If you happen to work with engineers and they’re mostly unhappy with the way they’re being asked about potential projects, or if you’re an engineer in this very situation and your colleagues don’t seem to get it, here’s a simple how-to:

Step 1: Describe what the product or service is like when it’s finished, as precisely as you can, from A to Z. Put in the effort to sketch out the interface (if there is one), who does what in which particular order, who needs to know when something has happened, etc. Imagine how people will use it and what their expectations might be. Try to put yourself in every party’s shoes and walk through the whole thing. Think of legal constraints. Write everything down. (Use flowcharts whenever possible. Engineers love flowcharts.) Yep, that’s a lot, but believe me, it’s worth it.
Step 2: Define process boundaries. What is supposed to happen, what must not happen under any circumstance?
Step 3: Define development constraints. What is the budget? How much time is there to get this done?
Step 4: Have a meeting with the engineer(s) and give them all of what you have worked out so far, and they should be able to tell you what you need to know (can we do this in the quality proposed, considering all boundaries and constraints?) on the spot.

Bonus: How to delight engineers and non-engineers alike
Say Thank You, even if the answer you get is not what you were expecting.

The generation myth

September 9th, 2013

Originally I intended to call this post “The Generation Y myth”, based on the article in the German Wikipedia and the links it refers to. But as it happens, I stopped for a second and looked it up in the English Wikipedia, and this article creates a different image. Which is quite amazing, isn’t it? One would think “we call tomatoes tomatoes because they’re tomatoes”, right? But that’s obviously not the case. But why is that?

All this generation think is pretty much made up. Yes, there are sociological and socio-economical trends or shifts, but it’s unlikely to find them represented in groups specified by their age only. (The characteristics are to a much greater extent influenced by factors as social status, educational background, location, peer influence, etc.) It is rather the desperate attempt to coin a catchy term for something that is hard to explain otherwise. Had Robert Capa in his photographic works and Douglas Coupland in his novel not created and established the term “Generation X”, we probably wouldn’t be talking about it.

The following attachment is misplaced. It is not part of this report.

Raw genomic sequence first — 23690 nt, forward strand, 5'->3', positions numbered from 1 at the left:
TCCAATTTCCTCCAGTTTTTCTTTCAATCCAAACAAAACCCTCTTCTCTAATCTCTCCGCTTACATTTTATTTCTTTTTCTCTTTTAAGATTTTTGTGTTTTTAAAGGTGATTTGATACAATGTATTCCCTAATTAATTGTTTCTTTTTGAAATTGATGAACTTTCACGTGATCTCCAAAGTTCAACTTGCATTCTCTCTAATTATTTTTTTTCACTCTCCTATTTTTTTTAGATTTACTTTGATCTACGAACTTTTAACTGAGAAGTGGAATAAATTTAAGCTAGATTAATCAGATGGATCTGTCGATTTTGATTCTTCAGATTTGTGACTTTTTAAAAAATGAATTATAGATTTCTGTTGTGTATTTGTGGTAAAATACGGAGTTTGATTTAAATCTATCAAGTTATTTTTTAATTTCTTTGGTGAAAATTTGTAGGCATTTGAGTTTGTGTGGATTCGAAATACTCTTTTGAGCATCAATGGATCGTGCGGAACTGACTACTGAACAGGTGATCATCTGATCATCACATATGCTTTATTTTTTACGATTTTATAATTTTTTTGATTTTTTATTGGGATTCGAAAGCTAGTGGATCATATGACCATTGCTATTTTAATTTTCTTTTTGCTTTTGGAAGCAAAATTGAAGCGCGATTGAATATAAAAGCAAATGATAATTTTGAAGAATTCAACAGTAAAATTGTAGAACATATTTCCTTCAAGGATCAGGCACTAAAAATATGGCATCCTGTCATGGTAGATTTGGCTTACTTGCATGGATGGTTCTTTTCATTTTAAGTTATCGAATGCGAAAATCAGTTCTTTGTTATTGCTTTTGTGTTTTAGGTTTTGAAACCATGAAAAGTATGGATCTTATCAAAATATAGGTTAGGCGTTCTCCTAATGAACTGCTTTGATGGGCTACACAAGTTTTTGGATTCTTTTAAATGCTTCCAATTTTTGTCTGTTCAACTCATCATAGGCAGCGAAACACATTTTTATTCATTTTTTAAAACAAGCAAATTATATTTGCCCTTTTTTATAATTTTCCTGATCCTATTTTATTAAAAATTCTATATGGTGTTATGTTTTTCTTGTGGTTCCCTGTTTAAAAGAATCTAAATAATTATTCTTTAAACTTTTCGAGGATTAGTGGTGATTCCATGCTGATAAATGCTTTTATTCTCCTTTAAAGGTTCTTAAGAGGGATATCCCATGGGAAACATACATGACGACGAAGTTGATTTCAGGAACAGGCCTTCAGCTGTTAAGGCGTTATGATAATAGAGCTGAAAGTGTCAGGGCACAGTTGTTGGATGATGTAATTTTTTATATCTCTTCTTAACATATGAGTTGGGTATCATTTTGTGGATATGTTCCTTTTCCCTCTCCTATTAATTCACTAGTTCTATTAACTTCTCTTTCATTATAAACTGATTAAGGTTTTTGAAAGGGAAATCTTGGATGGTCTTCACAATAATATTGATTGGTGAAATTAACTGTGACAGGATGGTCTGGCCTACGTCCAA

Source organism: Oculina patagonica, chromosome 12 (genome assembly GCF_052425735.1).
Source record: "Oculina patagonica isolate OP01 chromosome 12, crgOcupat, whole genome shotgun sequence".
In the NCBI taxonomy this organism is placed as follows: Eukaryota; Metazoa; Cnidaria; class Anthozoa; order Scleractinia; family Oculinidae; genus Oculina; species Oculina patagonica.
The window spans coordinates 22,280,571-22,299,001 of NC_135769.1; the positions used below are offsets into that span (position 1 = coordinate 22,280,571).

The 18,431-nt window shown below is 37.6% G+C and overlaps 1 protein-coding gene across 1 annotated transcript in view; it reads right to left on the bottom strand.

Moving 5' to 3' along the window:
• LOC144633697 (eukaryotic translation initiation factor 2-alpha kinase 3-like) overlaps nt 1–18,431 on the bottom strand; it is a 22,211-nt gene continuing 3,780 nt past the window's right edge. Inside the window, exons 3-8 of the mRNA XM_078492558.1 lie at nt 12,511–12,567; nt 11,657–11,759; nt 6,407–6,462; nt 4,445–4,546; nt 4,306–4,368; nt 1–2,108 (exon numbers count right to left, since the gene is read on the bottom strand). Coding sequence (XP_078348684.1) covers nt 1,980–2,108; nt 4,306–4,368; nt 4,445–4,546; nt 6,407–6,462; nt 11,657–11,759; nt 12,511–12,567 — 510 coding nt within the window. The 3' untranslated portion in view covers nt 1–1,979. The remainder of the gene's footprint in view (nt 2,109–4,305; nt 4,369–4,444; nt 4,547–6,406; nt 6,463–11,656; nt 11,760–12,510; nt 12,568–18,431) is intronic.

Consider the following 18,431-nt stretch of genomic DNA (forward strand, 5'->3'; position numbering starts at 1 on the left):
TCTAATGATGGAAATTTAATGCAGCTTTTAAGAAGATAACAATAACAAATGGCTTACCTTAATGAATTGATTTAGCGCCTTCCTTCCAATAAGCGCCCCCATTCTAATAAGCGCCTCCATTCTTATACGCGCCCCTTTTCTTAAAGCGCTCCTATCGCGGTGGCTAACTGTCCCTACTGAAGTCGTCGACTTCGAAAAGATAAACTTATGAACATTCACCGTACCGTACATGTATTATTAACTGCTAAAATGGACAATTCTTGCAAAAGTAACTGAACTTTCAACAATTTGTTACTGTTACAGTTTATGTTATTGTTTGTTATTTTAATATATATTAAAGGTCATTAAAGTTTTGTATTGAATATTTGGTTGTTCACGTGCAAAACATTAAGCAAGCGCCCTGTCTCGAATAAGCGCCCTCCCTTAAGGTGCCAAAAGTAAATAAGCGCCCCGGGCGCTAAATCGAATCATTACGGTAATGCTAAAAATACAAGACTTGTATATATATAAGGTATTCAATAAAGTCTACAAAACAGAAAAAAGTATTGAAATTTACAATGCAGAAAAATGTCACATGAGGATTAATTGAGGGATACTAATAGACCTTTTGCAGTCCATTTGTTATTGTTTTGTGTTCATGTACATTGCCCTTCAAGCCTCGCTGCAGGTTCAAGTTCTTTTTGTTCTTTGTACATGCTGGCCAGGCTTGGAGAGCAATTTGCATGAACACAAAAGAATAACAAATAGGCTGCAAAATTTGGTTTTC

My problem with this is not that the term itself exists, but that it’s being exploited to spread rubbish ideas, and because it’s a catchy term, the idea is highly sneezable, hence the spread goes through the roof. And as in many cases I’ve encountered, the rubbishness stems from the desire to create (counter-)icons, (anti-)heroes and poster children. The big mistake people easily fall for is that not one single generation has been exactly the way its icons, heroes, poster children or opposites thereof were. There are always ideas, schools of thinking, and, as a consequence, altered behaviour changing over time, and yes, these are more easily adopted or rather quicker surfacing in the younger generation. But it doesn’t turn them into stereotypes.

What I have experienced though is that, not surprisingly, media coverage tends to present the facts in a way the majority of their audience prefers. A magazine with mainly upper middle class subscribers will present “the facts” in a fashion the audience will be pleased with, as if to say “well done” or “you need to keep up with the Joneses” (which is even likelier, because it’s helping to boost the economy when you send your kids to private schools, pay for their piano lessons, have them join the Scouts and so forth).

It’s the satisfaction of the needs of one group of society. What worries me is those who get left behind because they don’t fit in there, and that judgement is made quite likely by decision makers who just happen to be in that very group highly influenced by these specific media or people knowing that this group is receptive to a certain kind of “facts”.